Do Players Perform Better in Fantasy in a Contract Year?

May 17, 2021
Do Players Perform Better in Fantasy in a Contract Year?

Last year, while I was looking through 4for4’s history of incredible content, I stumbled upon this article written back in 2012 by Jonathan Bales. It got me thinking. I love taking a look at players in a contract year, but with updated data, does the old adage about players improving play when the pressure is on for new money hold up? Bales found it to be more myth than fact nine years ago, but has the data changed? This year, I built off my data from last year, adding in data from 2020 to see if anything changed.

Getting Started

I looked at the last six years of players in a contract year to determine whether or not there was a significant increase in fantasy points per game (FPPG) from the previous season.

Some qualifiers:

  • Players must have played at least half the season in both years. Since I was using FPPG, I didn’t want to skew the results by including someone who was productive in a small sample size, nor did I want to include someone who missed significant time due to injury in either of the seasons (i.e. Rob Gronkowski didn't play in 2019).
  • Players must’ve scored at least 5.0 FPPG in their contract year. Anything less than that was unlikely to return a player worth seriously considering in a redraft league.
  • I excluded players who re-signed with their own teams early or during the season. The data comes from players who were expected to be top-100 free agents after the end of the season, and was pulled from various archived news outlets and reports. The attempt is to be more meaningful than completely comprehensive.

I started with an overall look at the numbers by year, to check for annual consistency.

Contract Year Performance by Season
Year Sum of Previous Year FPPG Sum of Contract Year FPPG Change in FPPG Percentage Change
2015 118.9 160.0 +41.1 +34.6%
2016 181.5 188.2 +6.7 +3.7%
2017 152.7 141.2 -11.5 -7.5%
2018 95.2 105.1 +9.9 +10.4%
2019 289.9 281.3 -8.6 -3.0%
2020 264.5 274.2 +9.7 +3.7%
Grand Total 1,102.7 1,150.0 +47.3 +4.3%

The first thing that stands out is there is no consistency year-to-year. That's not a good sign for making determinations, and there’s a huge jump back in 2015 followed by a significant fall in 2017. That seems like there’s a likely outlier in each year. There is an overall increase of 4.3% over the course of the last six years, so at least there’s a little bit of a premise for contract year improvements on a macro scale.

Let’s take a look at it by position:

Contract Year Performance by Position
Position Sum of Previous Year FPPG Sum of Contract Year FPPG Change in FPPG Percentage Change
QB 256.0 246.7 -9.3 -3.6%
RB 429.6 435.7 +6.1 +1.4%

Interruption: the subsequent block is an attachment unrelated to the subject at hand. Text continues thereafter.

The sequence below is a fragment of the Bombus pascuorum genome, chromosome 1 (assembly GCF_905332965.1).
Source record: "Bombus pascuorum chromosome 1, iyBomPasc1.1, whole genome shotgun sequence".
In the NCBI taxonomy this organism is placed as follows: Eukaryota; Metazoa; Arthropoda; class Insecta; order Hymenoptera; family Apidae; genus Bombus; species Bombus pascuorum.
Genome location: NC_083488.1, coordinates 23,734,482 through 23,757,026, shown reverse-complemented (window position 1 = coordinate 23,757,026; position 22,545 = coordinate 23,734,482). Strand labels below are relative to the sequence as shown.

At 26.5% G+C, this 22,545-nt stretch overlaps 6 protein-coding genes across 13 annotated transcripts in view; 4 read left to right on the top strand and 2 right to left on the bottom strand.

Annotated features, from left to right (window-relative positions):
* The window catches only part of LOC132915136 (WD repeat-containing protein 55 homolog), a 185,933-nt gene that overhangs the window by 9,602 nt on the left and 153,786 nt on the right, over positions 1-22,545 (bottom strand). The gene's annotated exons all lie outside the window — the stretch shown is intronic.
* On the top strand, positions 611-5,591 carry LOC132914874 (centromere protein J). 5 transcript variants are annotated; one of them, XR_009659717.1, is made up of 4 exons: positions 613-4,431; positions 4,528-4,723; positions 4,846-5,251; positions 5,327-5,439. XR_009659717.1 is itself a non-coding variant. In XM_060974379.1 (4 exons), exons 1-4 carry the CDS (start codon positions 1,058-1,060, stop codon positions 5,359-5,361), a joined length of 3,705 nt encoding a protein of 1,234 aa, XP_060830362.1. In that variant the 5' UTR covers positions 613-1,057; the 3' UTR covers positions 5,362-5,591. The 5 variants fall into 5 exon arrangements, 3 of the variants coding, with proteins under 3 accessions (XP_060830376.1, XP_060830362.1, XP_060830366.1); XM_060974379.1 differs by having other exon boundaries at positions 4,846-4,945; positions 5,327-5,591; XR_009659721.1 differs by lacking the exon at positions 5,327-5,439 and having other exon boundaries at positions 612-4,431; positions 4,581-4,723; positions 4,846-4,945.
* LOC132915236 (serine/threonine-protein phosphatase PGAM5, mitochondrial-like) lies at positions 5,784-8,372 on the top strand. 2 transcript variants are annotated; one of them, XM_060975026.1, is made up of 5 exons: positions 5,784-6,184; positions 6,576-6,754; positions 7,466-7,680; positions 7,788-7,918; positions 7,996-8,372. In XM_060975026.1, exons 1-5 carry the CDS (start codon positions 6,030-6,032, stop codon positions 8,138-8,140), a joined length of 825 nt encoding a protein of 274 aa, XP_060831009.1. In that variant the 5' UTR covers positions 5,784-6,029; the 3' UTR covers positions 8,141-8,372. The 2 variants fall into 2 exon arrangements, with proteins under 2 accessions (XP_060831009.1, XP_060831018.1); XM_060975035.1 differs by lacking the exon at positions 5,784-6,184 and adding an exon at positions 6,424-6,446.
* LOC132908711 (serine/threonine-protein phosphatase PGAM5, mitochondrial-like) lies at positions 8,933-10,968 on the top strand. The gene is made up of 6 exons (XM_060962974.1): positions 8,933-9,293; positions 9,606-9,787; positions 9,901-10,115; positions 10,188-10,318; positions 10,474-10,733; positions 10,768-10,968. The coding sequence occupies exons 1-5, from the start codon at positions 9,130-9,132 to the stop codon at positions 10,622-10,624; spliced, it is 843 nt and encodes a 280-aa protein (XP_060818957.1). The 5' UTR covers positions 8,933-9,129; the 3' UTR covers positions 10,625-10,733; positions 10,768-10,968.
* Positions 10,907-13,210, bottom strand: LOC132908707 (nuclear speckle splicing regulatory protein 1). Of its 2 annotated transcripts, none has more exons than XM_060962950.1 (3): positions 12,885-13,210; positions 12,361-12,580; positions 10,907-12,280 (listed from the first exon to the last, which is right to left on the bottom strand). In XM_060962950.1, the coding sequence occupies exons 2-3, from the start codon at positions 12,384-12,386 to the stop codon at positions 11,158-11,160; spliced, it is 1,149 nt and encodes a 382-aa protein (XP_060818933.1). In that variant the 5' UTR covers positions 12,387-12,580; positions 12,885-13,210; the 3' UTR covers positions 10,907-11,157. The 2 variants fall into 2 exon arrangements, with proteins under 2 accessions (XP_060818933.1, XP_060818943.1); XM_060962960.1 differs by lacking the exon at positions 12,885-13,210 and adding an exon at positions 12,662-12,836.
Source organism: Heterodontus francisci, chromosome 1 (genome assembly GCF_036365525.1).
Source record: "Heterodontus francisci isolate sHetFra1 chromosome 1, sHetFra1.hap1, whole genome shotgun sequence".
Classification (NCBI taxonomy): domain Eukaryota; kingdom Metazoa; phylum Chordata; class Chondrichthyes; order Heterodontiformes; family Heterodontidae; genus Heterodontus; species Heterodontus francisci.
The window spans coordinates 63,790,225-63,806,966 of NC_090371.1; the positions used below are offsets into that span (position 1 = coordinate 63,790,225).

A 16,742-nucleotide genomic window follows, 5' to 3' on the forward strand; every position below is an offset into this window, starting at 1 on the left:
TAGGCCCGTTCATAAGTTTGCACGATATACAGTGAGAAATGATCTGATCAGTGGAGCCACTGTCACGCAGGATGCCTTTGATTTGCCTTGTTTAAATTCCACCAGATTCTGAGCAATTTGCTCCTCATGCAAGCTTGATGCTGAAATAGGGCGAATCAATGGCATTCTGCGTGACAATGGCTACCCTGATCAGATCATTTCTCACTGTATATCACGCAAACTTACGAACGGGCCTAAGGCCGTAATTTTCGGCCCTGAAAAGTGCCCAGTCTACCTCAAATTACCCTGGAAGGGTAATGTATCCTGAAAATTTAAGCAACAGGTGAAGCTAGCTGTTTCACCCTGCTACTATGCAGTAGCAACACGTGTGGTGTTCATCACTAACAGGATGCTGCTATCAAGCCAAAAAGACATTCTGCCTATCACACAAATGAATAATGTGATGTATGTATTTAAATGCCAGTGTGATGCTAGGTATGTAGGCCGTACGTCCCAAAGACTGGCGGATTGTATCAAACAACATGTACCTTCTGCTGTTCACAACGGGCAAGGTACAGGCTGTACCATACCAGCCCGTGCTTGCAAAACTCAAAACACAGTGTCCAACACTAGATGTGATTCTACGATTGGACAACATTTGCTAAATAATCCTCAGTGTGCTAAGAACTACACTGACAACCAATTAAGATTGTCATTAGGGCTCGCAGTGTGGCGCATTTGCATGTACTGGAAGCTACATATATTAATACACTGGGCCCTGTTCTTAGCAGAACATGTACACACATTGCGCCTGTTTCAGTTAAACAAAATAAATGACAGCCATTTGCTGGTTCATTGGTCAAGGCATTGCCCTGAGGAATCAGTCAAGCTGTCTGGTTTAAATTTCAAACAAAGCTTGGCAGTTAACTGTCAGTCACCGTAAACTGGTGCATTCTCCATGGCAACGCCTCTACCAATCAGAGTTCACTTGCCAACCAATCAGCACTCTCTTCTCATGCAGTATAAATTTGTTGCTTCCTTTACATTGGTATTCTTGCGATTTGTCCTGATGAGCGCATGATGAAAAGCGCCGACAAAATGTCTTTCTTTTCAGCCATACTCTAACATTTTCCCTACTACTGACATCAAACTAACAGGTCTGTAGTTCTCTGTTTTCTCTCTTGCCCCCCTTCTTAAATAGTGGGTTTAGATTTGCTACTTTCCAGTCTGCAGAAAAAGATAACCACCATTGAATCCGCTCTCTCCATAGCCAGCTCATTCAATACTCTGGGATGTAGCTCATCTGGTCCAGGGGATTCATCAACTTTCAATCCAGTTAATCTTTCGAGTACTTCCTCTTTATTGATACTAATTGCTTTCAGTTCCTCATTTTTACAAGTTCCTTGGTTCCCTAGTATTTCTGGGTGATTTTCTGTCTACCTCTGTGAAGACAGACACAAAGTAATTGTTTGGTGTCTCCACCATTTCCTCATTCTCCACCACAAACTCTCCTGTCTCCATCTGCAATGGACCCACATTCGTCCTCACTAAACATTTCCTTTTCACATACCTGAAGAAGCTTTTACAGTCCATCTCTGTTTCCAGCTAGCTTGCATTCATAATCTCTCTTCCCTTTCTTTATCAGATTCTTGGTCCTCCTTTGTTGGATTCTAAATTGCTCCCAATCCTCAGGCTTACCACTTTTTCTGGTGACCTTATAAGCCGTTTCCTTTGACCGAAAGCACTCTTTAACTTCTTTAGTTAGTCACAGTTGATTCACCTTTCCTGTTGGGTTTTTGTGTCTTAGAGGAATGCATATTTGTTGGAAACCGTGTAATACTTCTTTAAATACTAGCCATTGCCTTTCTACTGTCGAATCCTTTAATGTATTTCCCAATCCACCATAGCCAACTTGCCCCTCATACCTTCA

TE 43.5 58.5 +15.0 +34.5%
WR 373.6 409.1 +35.5 +9.5%
Grand Total 1,102.7 1,150.0 +47.3 +4.3%

It's interesting that quarterbacks are the only position that showed a drop in production in the aggregate data. Adding in the 2020 numbers didn't change a lot here, but did make the numbers dip a bit. Quarterbacks and running backs dropped a little, while wide receivers increased from 7.2% to 9.5% when I added the 2020 date. The biggest jump was still at tight end, but it normalized a bit from last year. It was at 78.5% last year, but adding in the sixth year of data, it dropped down to 34.5%. Still, with tight end, when looking a little deeper, very few players qualified for consideration. More on that later.

Running backs and wide receivers still showed a nominal increase in production, and generally speaking, 2020 held true with the previous five years of data. To get an idea of how significant each category is, let’s look at the players and years broken out by position and see if we notice any trends.

Quarterbacks

Quarterbacks are so dependent on opportunity, coaching and supporting cast, it’s difficult to take all the different factors into consideration when evaluating whether or not being in a contract year was an actual motivator.

Quarterback Contract Year Production
Player Year Sum of Previous Year FPPG Sum of Contract Year FPPG Change in FPPG Percentage Change
Case Keenum 2017 11.1 15.7 +4.6 +41.4%
Case Keenum 2019 13.4 7.4 -6.0 -44.8%
Colin Kaepernick 2016 12.0 15.3 +3.3 +27.5%
Dak Prescott 2019 17.6 21.1 +3.5 +19.9%
Drew Brees 2017 20.8 16.4 -4.4 -21.2%
Drew Brees 2019 20.1 20.4 +0.3 +1.5%
Jameis Winston 2019 17.8 18.7 +0.9 +5.1%
Kirk Cousins 2016 18.1 18.8 +0.7 +3.9%
Kirk Cousins 2017 18.8 17.4 -1.4 -7.4%
Marcus Mariota 2019 12.5 6.5 -6.0 -48.0%
Mitch Trubisky 2020 13.4 11.8 -1.6 -11.9%
Philip Rivers 2019 17.2 14.7 -2.5 -14.5%
Ryan Fitzpatrick 2015 15.0 17.8 +2.8 +18.7%
Ryan Fitzpatrick 2016 17.8 9.5 -8.3 -46.6%
Ryan Tannehill 2019 12.9 18.7 +5.8 +45.0%
Tom Brady 2019 17.5 16.5 -1.0 -5.7%
Grand Total 256 246.7 -9.3 -3.6%

There are a lot of repeat names on the list, which makes sense. Contract year quarterbacks are often journeymen and/or players toward the end of their careers that struggle to lock up long-term money and don’t re-sign during the final year.

Looking at the names involved, I immediately discount players like Philip Rivers, Tom Brady, and Drew Brees. These guys are/were established, consistent producers for long-term teams, and it’s unlikely that contract status has anything to do with their production levels year-to-year.

Case Keenum had a huge increase when he played in Denver, then a huge decrease over two years in Washington. That’s not surprising, as he fits the journeyman designation, and his increase in production was more likely a product of surprise opportunity than anything else.

The names I’m looking at are Jameis Winston, Marcus Mariota, Dak Prescott, Ryan Tannehill, and Kirk Cousins in 2016 before the repeated franchise tag put a sour taste in his mouth.

Combined, these five quarterbacks saw a 4.9 FPPG improvement in contract years or a 6.2% increase. We could argue over whether Tannehill should be included since he entered the season as a backup and was in an entirely new situation, but the only one of the five players who saw a decrease was Mariota last year, who was benched for Tannehill. Likewise, Winston went into a Bruce Arians offense for the first time in his career last season, which definitely contributed to his increase in production. Prescott is perhaps the most textbook example, since he was openly gunning for a new contract.